Bangladesh general election 2024: Sheikh Hasina’s ruling Awami League wins big in poll marred by controversy, violence, and boycott

Team India Sentinels Monday 8th of January 2024 06:43 PM

Sheikh Hasina’s Awami League won 252 out of 300 parliamentary seats in Bangladesh’s 2024 general election. (File photo)

New Delhi: The Awami League (AL), led by Bangladesh’s prime minister, Sheikh Hasina, has won a fourth consecutive term in power in the country’s general election held on January 7, 2024. According to the official results, the AL and its allies secured 252 out of 300 seats in the parliament, while the main opposition Bangladesh Nationalist Party (BNP) and its allies won only 12 seats. The rest of the seats were won by independent candidates and smaller parties.

However, the election was marred by allegations of widespread boycott, irregularities, violence, and intimidation.

The BNP and several other opposition parties boycotted the election, demanding that it be held under a neutral caretaker government, as they claimed that the election commission was biased and unable to ensure a free and fair vote. The BNP also accused the AL government of cracking down on its leaders and activists, as well as silencing critics and dissenters in the media, civil society, and the judiciary.

The election was also boycotted by the country’s largest Islamist party, the Jamaat-e-Islami (JI), which was barred from contesting by a court order in 2023. The JI is an ally of the BNP and has been accused of committing war crimes during the 1971 independence war against Pakistan.

The election saw a low turnout of around 42 per cent, according to the country’s election commission, which was significantly lower than the 79 per cent recorded in the 2018 election. The BNP and its allies claimed that the turnout was even lower, around 28 per cent, and that many of their supporters were prevented from voting by the AL activists and security forces.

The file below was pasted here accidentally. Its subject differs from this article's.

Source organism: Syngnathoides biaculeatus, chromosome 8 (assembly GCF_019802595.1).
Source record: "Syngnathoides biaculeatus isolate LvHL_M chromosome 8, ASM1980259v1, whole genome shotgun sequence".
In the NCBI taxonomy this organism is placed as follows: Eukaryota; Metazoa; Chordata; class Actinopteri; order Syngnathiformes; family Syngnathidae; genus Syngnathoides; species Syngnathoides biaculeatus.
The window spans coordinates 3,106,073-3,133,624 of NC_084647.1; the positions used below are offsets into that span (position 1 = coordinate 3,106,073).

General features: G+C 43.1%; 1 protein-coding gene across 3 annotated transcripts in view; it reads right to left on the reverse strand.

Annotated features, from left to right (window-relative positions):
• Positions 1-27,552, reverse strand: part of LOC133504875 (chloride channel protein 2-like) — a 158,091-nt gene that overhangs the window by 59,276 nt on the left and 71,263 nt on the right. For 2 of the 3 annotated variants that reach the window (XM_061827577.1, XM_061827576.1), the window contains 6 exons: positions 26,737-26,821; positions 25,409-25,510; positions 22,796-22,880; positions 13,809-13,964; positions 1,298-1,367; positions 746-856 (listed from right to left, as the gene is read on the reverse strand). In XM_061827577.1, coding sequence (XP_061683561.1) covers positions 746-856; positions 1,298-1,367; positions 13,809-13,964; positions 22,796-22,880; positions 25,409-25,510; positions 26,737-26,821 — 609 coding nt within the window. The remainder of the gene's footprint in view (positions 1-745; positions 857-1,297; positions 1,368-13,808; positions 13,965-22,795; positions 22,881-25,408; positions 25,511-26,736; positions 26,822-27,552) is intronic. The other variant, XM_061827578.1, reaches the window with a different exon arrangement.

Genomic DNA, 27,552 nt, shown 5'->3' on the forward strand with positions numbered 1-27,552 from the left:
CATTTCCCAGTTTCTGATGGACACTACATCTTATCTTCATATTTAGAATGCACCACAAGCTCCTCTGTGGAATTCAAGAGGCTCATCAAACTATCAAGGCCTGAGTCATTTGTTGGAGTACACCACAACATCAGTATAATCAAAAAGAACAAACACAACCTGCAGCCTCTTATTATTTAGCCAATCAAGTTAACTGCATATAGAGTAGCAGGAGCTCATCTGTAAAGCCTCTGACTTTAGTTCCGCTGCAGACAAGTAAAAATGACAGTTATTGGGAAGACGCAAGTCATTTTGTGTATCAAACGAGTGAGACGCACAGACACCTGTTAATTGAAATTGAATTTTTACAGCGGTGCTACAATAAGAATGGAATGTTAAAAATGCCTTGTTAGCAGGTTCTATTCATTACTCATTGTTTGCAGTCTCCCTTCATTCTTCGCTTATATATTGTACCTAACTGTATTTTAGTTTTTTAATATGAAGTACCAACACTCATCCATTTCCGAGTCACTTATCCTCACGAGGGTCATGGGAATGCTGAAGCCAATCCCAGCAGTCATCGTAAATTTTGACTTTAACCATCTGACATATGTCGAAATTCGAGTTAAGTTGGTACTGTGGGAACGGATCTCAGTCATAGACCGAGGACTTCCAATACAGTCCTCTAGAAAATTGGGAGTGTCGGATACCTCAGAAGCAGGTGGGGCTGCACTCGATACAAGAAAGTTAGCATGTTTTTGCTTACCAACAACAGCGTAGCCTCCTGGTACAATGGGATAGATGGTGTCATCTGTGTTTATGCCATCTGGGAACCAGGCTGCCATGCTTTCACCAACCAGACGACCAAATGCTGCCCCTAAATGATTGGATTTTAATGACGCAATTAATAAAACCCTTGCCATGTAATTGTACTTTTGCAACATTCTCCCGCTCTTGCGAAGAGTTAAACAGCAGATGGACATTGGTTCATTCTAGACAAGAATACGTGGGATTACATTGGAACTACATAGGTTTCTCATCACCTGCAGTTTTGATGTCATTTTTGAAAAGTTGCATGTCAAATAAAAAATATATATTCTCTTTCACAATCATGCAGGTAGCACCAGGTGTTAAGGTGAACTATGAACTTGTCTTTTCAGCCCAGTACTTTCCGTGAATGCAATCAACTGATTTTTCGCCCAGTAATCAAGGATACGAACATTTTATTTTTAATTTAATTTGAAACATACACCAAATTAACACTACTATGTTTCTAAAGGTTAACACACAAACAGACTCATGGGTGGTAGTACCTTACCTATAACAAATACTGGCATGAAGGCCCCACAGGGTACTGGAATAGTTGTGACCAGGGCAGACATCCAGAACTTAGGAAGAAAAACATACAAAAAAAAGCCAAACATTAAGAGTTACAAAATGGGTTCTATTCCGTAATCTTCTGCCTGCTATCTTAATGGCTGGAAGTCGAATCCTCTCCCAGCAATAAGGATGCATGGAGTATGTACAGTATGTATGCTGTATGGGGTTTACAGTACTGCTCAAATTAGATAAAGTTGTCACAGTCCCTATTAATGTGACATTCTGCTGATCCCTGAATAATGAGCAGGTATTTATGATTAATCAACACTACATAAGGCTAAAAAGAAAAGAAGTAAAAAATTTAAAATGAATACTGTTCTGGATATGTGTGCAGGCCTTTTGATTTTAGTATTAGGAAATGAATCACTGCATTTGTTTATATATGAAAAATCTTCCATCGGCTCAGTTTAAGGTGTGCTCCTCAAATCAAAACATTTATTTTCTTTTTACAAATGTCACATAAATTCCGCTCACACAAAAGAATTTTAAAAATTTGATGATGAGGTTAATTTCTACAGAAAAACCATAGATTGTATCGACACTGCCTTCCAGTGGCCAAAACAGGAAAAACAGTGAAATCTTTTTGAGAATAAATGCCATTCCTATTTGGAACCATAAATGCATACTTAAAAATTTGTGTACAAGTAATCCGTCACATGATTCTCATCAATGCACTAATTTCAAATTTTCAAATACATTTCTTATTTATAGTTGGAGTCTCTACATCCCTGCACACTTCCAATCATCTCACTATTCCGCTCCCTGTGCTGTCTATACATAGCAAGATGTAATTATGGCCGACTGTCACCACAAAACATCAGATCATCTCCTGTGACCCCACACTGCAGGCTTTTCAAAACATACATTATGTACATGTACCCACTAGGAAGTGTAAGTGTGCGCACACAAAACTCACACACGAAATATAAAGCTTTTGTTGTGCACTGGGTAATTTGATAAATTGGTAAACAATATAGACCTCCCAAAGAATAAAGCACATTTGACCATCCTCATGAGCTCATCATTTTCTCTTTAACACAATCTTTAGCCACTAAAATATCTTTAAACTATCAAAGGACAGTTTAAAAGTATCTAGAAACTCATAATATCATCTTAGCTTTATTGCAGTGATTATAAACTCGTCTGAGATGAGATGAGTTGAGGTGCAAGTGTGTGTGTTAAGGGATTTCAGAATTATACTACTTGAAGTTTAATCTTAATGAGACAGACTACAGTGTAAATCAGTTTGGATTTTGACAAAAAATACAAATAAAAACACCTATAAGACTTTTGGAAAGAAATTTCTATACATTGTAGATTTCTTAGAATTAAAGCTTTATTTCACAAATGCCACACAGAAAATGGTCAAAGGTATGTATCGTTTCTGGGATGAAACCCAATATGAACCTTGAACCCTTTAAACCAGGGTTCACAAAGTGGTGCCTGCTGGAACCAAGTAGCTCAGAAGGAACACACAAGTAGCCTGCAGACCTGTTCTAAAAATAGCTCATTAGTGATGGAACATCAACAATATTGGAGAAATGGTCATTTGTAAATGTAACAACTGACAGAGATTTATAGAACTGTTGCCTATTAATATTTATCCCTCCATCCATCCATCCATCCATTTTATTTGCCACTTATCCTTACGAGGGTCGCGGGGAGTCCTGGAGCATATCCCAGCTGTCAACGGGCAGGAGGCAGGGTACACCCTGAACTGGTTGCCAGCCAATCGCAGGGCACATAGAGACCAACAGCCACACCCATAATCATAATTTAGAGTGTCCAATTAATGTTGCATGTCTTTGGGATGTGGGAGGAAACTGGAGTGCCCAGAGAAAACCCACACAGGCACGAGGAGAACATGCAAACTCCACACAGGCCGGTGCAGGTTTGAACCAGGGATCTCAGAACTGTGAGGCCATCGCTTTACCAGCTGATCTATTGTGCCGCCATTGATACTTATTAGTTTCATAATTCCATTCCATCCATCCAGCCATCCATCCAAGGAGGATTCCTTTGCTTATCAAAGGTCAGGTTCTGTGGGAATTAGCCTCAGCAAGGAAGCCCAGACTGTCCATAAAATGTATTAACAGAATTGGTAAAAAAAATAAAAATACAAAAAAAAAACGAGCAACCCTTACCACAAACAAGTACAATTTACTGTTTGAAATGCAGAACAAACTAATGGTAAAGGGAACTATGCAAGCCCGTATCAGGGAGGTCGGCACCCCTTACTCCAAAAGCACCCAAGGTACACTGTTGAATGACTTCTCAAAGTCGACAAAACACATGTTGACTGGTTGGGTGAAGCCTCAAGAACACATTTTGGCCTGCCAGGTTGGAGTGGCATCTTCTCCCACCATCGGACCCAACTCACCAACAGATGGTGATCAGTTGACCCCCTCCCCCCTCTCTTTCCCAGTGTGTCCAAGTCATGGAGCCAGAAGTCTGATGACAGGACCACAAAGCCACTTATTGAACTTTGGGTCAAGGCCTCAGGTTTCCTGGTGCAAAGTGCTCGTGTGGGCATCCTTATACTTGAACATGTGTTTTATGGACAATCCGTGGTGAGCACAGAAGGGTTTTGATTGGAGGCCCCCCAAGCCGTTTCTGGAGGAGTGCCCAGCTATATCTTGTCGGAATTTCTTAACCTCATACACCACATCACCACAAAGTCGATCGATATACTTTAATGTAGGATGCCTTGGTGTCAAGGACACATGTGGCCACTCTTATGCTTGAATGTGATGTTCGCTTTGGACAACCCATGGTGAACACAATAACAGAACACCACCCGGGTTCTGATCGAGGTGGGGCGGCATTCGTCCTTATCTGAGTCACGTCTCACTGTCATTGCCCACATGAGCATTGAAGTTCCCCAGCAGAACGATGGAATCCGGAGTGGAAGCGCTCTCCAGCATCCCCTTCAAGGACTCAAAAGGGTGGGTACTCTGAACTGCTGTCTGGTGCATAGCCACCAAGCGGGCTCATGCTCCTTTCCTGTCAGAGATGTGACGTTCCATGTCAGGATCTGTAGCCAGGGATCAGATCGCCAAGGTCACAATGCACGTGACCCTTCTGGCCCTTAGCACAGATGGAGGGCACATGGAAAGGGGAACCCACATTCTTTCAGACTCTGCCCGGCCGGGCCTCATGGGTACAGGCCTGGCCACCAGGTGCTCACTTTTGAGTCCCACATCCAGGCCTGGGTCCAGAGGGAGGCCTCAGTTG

They also alleged that ballot boxes were stuffed with bogus votes and results were manipulated in favour of the AL.

The election was condemned by several international observers and human rights groups, who expressed concerns over the lack of a level playing field, the harassment of opposition candidates and supporters, the restrictions on freedom of expression and assembly, and the incidents of violence and intimidation. The United States, the European Union, the United Kingdom, and India, among others, urged the AL government to address the allegations of irregularities and to engage in dialogue with the opposition to resolve the political impasse.

The AL, however, rejected the allegations and defended the election as legitimate and democratic. Hasina claimed that the people of Bangladesh had given her a mandate to continue her development agenda and to uphold the country’s secular and progressive values. She also accused the BNP and the JI of trying to create chaos and instability in the country by boycotting the election and inciting violence.

She said her government would not tolerate any attempts to undermine the sovereignty and security of Bangladesh.

The election has deepened the political polarization and crisis in Bangladesh, which has been witnessing a bitter rivalry between the AL and the BNP for decades. The two parties represent different visions and constituencies in the country, with the AL claiming to be the champion of secularism, nationalism, and development, while the BNP is seen as a more conservative and pro-Islamic party.

It may be noted that BNP chairperson Khaleda Zia, who was the country’s prime minister from March 1991 to March 1996 and again from June 2001 to October 2006, is in virtual house arrest at her home in Gulshan and is not allowed to leave the country. She is the first woman who served as the prime minister of Bangladesh.

The election has also exposed the fragility of the country’s democratic institutions and processes, which have been eroded by the concentration of power, corruption, and repression under the AL rule. Bangladesh observers and rights defenders say the future of democracy and stability depends on the ability and willingness of the political actors to overcome their differences and to work together for the common good of the nation.

Editor’s note: India Sentinels publishes, from time to time, world news and op-eds, depending upon their gravity and impact on global security and diplomacy.


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